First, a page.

David Hodge, the leader of Surrey council, told Conservative colleagues that a “gentleman’s agreement” had been reached with senior cabinet ministers that persuaded him to cancel a threat to raise council tax by 15%.
In a secret recording of a Conservative group meeting on 7 February, the politician revealed there had been a “series of conversations” with the communities secretary, Sajid Javid, in a car outside Downing street. That was followed by a second meeting with the chancellor, Philip Hammond, he said.
Hodge told those in the room not to email or tweet his words as he shared details of meetings that appeared to take place between an MP acting as an intermediary and the cabinet members.
He said the MP was “looking for assurances, looking for clarification, looking for help basically on how we could stop the referendum” from Javid in the car.
“[The MP] then went inside and spoke to the chancellor – I think I can say that. He went inside and spoke to the chancellor, his spad [special advisor] was waiting ... He was with him and then the spad rang me with what we can and cannot say,” Hodge added, according to a transcript of the meeting passed to the Guardian.
A government source insisted on Tuesday that there had been no special deal for Surrey and that conversations about local government funding with councils took place regularly.
But Hodge implied that the outcome of the discussions was that he withdrew a decision to push for a referendum that would enable the council to raise the tax by 15%, and instead stick with the 4.99% allowed.
The council leader also suggested that he had something in writing linked to the agreement, but promised colleagues that he was prepared to return to the question of a referendum if the promise was not honoured.
The question over whether Surrey was subject to a sweetheart deal was raised in the House of Commons by the Labour leader, Jeremy Corbyn, a day after the meeting.
But this recording goes much further – with Hodge talking about his major worries about finances, particularly disability funding. He spoke about the government pushing forward with some form of funding review.
“We’ve agreed this morning that, subject to them agreeing, that if it’s possible, we will become part of that process going forward,” he said, before adding that he was not giving up the fight over disability funding or the Better Care Fund for social care.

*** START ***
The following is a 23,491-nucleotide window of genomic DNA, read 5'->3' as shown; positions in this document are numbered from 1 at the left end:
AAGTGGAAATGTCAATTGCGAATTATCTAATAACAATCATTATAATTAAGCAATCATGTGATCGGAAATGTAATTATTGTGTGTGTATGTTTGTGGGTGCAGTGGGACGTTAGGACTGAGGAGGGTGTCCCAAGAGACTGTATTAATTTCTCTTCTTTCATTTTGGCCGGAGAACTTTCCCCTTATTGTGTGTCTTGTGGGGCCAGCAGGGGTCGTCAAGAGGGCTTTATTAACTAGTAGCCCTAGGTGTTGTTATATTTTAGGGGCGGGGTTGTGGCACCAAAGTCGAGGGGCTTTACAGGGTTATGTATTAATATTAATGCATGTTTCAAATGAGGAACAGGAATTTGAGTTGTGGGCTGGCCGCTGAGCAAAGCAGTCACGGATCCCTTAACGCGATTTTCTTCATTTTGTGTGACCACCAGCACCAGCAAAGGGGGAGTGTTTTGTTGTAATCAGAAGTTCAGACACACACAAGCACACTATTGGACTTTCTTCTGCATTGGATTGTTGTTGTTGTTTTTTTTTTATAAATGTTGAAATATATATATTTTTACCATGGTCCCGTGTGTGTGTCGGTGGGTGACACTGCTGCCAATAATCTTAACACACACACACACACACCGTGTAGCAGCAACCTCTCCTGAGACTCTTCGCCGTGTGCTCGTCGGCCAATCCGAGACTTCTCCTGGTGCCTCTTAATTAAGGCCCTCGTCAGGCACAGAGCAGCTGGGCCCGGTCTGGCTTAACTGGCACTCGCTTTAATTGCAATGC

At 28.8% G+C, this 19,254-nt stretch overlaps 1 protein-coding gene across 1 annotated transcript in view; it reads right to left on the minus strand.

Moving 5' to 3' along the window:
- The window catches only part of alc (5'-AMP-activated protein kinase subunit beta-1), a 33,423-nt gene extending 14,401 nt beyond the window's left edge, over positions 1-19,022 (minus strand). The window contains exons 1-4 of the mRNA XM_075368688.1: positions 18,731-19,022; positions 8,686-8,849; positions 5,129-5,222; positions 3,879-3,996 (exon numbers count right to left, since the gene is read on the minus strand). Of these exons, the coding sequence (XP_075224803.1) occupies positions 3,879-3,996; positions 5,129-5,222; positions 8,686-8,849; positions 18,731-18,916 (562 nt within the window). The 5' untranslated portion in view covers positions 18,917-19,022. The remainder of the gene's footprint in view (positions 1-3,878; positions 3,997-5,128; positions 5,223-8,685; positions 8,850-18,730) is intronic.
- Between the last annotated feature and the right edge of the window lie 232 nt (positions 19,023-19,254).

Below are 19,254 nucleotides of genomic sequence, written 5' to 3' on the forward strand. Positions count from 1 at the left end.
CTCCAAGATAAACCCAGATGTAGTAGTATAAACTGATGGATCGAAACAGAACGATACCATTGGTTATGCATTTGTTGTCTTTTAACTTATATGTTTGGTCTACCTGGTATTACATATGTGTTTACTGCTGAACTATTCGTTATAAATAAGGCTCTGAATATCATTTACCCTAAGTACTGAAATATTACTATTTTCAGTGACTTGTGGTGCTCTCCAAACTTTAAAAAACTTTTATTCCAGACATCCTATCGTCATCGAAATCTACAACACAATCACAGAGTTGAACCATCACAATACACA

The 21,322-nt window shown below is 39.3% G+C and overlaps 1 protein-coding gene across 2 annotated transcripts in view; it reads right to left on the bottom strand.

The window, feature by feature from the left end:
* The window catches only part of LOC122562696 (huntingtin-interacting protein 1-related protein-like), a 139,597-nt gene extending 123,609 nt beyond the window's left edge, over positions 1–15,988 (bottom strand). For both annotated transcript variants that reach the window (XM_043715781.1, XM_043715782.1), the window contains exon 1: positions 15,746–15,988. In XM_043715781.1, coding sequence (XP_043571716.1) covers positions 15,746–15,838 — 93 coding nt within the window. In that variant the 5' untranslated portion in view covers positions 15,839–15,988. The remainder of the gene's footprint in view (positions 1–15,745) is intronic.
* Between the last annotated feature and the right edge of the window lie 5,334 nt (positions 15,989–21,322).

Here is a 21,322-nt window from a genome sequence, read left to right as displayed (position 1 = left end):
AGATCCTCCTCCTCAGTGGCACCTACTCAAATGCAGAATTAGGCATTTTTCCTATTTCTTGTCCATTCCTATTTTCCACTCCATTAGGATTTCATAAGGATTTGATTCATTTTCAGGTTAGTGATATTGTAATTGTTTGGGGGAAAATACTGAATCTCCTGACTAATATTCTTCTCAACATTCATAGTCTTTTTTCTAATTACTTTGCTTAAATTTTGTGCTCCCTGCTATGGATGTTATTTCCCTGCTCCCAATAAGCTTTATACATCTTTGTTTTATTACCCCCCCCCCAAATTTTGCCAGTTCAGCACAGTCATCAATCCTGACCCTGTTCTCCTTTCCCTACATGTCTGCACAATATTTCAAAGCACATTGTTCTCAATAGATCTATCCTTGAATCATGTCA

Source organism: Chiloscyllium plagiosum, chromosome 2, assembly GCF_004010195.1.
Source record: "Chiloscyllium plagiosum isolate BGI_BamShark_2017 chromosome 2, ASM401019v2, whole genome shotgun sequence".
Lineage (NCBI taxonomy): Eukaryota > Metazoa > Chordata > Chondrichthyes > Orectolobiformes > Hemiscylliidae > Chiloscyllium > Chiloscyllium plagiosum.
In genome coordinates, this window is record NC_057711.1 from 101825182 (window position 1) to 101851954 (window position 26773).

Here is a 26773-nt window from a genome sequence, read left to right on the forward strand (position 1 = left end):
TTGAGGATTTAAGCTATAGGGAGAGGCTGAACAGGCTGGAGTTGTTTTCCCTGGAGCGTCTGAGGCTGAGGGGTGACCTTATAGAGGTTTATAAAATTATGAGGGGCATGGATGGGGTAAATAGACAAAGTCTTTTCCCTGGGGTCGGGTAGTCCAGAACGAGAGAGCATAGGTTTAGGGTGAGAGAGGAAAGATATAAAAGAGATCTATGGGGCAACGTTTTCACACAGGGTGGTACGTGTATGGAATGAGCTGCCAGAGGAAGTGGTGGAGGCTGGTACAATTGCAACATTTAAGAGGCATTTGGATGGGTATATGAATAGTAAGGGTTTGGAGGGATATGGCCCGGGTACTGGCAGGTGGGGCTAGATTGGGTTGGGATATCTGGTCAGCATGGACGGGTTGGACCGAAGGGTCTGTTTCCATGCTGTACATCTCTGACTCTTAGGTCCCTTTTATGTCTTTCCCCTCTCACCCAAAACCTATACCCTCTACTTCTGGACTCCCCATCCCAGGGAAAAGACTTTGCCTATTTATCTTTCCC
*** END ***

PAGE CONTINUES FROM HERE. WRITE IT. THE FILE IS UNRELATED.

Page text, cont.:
“We listened carefully to the information that was being relayed back to us from government,” he added. “Yes, on one hand ... we should get something in writing. But on the other hand I do actually have something in writing ... which gives me a certain amount of comfort but I’m not going to release that information for obvious reasons.
“There may come a time that if what I call gentleman’s agreements, that the Conservative party often does, are not honoured, we will have to revisit this in nine months or a year’s time. If we do, let me assure you, you’ll have to drag me kicking and screaming not to go for a referendum next year.”
The shadow communities minister, Gareth Thomas, said: “Sajid Javid and Philip Hammond should come to the House of Commons and explain what the gentleman’s agreement that they’ve done – explain why they are offering it to Surrey council and not the rest of English councils trying to manage budgets that are at tipping point.”
The Liberal Democrats’ health spokesman, Norman Lamb, accused the government of “shamelessly” lying to parliament. “The prime minister now has serious questions to answer after she stood at the despatch box and called suggestions of a sweetheart deal ‘alternative facts’,” he said.
The meeting of the council’s Conservative group took place on a Tuesday, the same day that the council announced plans to cancel the referendum. The issue was then raised by Corbyn on the Wednesday.
The day after it emerged that Surrey county council had been chosen to take part in a new government pilot scheme, under which the local authority would retain 100% of business rates raised in the county.
But both Javid and the council strongly denied there was any sweetheart deal.
A government spokesperson said: “As we have repeatedly made clear, there was no special deal for Surrey county council and they will not receive any extra funding that would not otherwise be provided or offered to other councils. To imply the opposite is simply untrue.”
They said Surrey council had told the government it wanted to be part of the business rates pilot.
“[The Department for Communities and Local Government] made clear this was not possible for 2017/18, but subject to meeting the necessary criteria, it could apply in the 2018/19 pilot.”
They insisted that conversations about local government funding took place with councils across the country every year, as local politicians made representations to government.
A spokesman for Surrey county council said they could not comment on a meeting of the Conservative group, but said there had been no shift from a statement issued when the controversy first emerged.
Hodge said at the time: “Surrey’s decision not to proceed with a 15% council tax increase was ours alone and there has been no deal between Surrey county council and the government.
“However, I am confident that the government now understands the real pressures in adult social care and the need for a lasting solution.”